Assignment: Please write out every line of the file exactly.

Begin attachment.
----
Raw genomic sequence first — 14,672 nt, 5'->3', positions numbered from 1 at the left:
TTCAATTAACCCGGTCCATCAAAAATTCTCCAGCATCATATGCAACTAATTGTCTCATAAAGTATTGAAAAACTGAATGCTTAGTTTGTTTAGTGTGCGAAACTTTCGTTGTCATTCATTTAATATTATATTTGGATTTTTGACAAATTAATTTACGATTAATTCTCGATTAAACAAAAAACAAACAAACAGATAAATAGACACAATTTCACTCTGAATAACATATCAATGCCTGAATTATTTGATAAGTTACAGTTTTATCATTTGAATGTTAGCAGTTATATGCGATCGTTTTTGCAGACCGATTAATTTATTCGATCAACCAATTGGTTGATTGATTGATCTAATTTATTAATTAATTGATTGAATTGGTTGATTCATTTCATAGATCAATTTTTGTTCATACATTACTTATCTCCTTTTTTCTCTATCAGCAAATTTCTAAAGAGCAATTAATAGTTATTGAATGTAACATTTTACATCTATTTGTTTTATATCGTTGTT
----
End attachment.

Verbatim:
Raw genomic sequence first — 14,672 nt, 5'->3', positions numbered from 1 at the left:
TTCAATTAACCCGGTCCATCAAAAATTCTCCAGCATCATATGCAACTAATTGTCTCATAAAGTATTGAAAAACTGAATGCTTAGTTTGTTTAGTGTGCGAAACTTTCGTTGTCATTCATTTAATATTATATTTGGATTTTTGACAAATTAATTTACGATTAATTCTCGATTAAACAAAAAACAAACAAACAGATAAATAGACACAATTTCACTCTGAATAACATATCAATGCCTGAATTATTTGATAAGTTACAGTTTTATCATTTGAATGTTAGCAGTTATATGCGATCGTTTTTGCAGACCGATTAATTTATTCGATCAACCAATTGGTTGATTGATTGATCTAATTTATTAATTAATTGATTGAATTGGTTGATTCATTTCATAGATCAATTTTTGTTCATACATTACTTATCTCCTTTTTTCTCTATCAGCAAATTTCTAAAGAGCAATTAATAGTTATTGAATGTAACATTTTACATCTATTTGTTTTATATCGTTGTT